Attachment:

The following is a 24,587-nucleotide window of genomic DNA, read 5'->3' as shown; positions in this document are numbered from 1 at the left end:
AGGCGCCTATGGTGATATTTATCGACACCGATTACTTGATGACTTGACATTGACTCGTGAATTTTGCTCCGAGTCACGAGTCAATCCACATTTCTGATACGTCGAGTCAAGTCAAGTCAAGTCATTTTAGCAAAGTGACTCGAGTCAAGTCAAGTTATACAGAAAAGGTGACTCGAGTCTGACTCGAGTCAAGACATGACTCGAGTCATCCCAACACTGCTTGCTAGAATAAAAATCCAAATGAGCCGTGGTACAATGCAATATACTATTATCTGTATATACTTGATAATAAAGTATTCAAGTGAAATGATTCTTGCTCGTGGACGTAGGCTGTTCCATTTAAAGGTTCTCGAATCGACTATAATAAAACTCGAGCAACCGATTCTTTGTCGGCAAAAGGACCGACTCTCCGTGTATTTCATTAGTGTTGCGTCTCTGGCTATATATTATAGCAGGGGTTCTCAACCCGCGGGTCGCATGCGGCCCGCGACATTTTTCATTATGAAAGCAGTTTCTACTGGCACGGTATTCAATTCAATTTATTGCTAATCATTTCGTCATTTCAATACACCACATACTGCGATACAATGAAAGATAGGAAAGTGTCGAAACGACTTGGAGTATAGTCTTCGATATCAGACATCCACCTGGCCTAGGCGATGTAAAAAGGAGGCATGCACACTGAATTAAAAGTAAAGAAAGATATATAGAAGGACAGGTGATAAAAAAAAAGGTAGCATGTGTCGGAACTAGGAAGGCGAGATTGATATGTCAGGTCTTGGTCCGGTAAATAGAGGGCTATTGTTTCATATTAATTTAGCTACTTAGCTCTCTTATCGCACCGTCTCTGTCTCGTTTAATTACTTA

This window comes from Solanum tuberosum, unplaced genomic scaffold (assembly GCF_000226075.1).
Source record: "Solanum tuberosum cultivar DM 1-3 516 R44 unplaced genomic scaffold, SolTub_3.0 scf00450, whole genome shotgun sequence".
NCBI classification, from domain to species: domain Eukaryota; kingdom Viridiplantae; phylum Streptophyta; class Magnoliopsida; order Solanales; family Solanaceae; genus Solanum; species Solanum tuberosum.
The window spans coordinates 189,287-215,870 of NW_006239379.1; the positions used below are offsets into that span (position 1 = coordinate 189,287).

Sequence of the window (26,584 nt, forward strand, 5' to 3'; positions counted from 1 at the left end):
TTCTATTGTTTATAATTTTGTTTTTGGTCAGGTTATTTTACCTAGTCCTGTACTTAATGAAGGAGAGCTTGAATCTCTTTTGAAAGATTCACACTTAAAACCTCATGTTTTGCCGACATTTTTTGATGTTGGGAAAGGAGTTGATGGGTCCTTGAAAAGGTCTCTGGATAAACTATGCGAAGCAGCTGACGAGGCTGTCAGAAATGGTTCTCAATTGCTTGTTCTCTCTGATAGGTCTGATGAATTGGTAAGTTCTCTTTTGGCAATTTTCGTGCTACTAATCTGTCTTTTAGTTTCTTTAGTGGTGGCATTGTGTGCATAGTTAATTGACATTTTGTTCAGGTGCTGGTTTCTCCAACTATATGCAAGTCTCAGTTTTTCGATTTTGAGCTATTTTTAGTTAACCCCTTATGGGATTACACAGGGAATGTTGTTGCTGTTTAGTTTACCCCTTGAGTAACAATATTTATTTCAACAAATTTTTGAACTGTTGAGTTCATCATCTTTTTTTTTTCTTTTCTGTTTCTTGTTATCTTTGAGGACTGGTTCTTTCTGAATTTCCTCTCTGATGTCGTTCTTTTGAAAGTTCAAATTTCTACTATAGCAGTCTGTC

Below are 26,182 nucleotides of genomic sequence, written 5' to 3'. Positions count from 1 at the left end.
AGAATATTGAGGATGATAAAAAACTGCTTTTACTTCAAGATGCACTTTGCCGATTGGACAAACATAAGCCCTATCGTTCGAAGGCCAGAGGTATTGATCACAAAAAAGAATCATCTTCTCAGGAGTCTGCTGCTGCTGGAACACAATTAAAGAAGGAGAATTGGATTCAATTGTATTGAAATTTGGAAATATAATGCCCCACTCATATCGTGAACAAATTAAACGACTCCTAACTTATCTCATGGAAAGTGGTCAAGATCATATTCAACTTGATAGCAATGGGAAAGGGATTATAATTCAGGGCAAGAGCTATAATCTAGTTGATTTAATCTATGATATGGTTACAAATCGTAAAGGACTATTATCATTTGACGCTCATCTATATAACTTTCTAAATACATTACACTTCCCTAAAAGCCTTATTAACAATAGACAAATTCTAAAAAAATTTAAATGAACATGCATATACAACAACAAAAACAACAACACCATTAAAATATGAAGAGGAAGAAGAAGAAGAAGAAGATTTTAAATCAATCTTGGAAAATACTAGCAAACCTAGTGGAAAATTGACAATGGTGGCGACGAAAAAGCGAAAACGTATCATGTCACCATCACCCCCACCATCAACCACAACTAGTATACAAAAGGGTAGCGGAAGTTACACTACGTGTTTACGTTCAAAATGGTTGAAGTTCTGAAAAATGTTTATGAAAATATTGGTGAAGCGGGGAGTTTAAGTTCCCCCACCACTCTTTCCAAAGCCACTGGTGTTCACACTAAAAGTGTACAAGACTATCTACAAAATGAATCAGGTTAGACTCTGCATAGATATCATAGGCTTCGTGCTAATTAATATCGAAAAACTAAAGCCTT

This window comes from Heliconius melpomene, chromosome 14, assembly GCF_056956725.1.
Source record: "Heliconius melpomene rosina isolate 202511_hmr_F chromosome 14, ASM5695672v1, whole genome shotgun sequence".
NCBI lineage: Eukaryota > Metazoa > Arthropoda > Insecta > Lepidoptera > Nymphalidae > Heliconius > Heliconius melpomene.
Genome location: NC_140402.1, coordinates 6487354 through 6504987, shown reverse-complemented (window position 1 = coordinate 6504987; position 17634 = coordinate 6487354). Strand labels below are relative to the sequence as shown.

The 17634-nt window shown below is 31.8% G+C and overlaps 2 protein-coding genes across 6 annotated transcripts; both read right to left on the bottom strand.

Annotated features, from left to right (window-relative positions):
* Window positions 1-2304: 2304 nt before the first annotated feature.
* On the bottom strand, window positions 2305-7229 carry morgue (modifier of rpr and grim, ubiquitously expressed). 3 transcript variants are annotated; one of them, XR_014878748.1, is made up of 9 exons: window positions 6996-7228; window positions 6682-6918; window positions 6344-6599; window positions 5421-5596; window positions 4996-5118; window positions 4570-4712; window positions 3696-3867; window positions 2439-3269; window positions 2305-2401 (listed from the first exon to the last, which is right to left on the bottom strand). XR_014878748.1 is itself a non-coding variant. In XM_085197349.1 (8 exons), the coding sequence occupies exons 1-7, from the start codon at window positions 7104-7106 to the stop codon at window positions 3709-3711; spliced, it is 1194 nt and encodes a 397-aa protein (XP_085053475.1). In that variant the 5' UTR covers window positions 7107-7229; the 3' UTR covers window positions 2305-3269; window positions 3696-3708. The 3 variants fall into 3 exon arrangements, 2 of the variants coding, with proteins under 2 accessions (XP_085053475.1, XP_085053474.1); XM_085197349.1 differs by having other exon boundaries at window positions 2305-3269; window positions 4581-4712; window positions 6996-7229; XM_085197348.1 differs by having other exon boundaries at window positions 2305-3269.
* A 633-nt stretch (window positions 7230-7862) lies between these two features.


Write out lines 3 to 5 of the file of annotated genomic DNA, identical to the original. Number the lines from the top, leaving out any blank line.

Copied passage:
This window comes from Solanum tuberosum, unplaced genomic scaffold (assembly GCF_000226075.1).
Source record: "Solanum tuberosum cultivar DM 1-3 516 R44 unplaced genomic scaffold, SolTub_3.0 scf00450, whole genome shotgun sequence".
NCBI classification, from domain to species: domain Eukaryota; kingdom Viridiplantae; phylum Streptophyta; class Magnoliopsida; order Solanales; family Solanaceae; genus Solanum; species Solanum tuberosum.